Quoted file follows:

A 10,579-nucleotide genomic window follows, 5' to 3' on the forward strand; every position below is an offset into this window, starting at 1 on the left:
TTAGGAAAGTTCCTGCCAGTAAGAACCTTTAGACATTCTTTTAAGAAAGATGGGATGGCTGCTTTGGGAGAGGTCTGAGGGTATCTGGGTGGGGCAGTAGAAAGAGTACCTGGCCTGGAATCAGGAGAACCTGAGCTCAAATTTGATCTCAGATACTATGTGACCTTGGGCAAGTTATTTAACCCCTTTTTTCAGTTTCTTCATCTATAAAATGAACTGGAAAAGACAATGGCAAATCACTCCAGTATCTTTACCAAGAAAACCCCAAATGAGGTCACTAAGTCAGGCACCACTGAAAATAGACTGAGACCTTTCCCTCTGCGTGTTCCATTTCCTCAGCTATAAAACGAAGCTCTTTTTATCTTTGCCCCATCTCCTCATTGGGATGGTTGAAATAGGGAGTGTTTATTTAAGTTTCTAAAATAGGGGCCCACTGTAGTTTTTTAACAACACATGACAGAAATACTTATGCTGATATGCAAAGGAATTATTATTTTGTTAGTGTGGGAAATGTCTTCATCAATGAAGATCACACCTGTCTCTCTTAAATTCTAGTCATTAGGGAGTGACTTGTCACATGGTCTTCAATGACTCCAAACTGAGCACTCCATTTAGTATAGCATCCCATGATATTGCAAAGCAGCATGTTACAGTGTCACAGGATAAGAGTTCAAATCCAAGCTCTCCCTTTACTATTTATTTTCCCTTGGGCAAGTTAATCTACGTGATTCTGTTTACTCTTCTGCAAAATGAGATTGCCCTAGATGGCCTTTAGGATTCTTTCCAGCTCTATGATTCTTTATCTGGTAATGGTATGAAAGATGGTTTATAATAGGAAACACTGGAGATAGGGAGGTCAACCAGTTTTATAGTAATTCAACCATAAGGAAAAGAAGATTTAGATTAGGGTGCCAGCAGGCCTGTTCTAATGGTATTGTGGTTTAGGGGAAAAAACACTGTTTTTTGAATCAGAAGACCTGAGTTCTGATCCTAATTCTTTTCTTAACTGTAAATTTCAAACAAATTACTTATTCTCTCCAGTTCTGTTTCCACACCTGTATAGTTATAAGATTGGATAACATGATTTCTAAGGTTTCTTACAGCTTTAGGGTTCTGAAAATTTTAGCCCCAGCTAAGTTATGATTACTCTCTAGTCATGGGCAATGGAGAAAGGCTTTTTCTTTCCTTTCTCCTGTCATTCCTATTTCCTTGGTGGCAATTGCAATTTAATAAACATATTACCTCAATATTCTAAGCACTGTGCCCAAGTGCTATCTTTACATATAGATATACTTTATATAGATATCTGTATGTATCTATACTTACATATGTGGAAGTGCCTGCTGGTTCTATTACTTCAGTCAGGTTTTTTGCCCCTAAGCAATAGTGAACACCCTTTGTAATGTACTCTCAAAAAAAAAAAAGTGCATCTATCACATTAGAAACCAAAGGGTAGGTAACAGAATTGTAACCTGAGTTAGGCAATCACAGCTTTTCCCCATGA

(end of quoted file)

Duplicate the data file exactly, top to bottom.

A 10,579-nucleotide genomic window follows, 5' to 3' on the forward strand; every position below is an offset into this window, starting at 1 on the left:
TTAGGAAAGTTCCTGCCAGTAAGAACCTTTAGACATTCTTTTAAGAAAGATGGGATGGCTGCTTTGGGAGAGGTCTGAGGGTATCTGGGTGGGGCAGTAGAAAGAGTACCTGGCCTGGAATCAGGAGAACCTGAGCTCAAATTTGATCTCAGATACTATGTGACCTTGGGCAAGTTATTTAACCCCTTTTTTCAGTTTCTTCATCTATAAAATGAACTGGAAAAGACAATGGCAAATCACTCCAGTATCTTTACCAAGAAAACCCCAAATGAGGTCACTAAGTCAGGCACCACTGAAAATAGACTGAGACCTTTCCCTCTGCGTGTTCCATTTCCTCAGCTATAAAACGAAGCTCTTTTTATCTTTGCCCCATCTCCTCATTGGGATGGTTGAAATAGGGAGTGTTTATTTAAGTTTCTAAAATAGGGGCCCACTGTAGTTTTTTAACAACACATGACAGAAATACTTATGCTGATATGCAAAGGAATTATTATTTTGTTAGTGTGGGAAATGTCTTCATCAATGAAGATCACACCTGTCTCTCTTAAATTCTAGTCATTAGGGAGTGACTTGTCACATGGTCTTCAATGACTCCAAACTGAGCACTCCATTTAGTATAGCATCCCATGATATTGCAAAGCAGCATGTTACAGTGTCACAGGATAAGAGTTCAAATCCAAGCTCTCCCTTTACTATTTATTTTCCCTTGGGCAAGTTAATCTACGTGATTCTGTTTACTCTTCTGCAAAATGAGATTGCCCTAGATGGCCTTTAGGATTCTTTCCAGCTCTATGATTCTTTATCTGGTAATGGTATGAAAGATGGTTTATAATAGGAAACACTGGAGATAGGGAGGTCAACCAGTTTTATAGTAATTCAACCATAAGGAAAAGAAGATTTAGATTAGGGTGCCAGCAGGCCTGTTCTAATGGTATTGTGGTTTAGGGGAAAAAACACTGTTTTTTGAATCAGAAGACCTGAGTTCTGATCCTAATTCTTTTCTTAACTGTAAATTTCAAACAAATTACTTATTCTCTCCAGTTCTGTTTCCACACCTGTATAGTTATAAGATTGGATAACATGATTTCTAAGGTTTCTTACAGCTTTAGGGTTCTGAAAATTTTAGCCCCAGCTAAGTTATGATTACTCTCTAGTCATGGGCAATGGAGAAAGGCTTTTTCTTTCCTTTCTCCTGTCATTCCTATTTCCTTGGTGGCAATTGCAATTTAATAAACATATTACCTCAATATTCTAAGCACTGTGCCCAAGTGCTATCTTTACATATAGATATACTTTATATAGATATCTGTATGTATCTATACTTACATATGTGGAAGTGCCTGCTGGTTCTATTACTTCAGTCAGGTTTTTTGCCCCTAAGCAATAGTGAACACCCTTTGTAATGTACTCTCAAAAAAAAAAAAGTGCATCTATCACATTAGAAACCAAAGGGTAGGTAACAGAATTGTAACCTGAGTTAGGCAATCACAGCTTTTCCCCATGA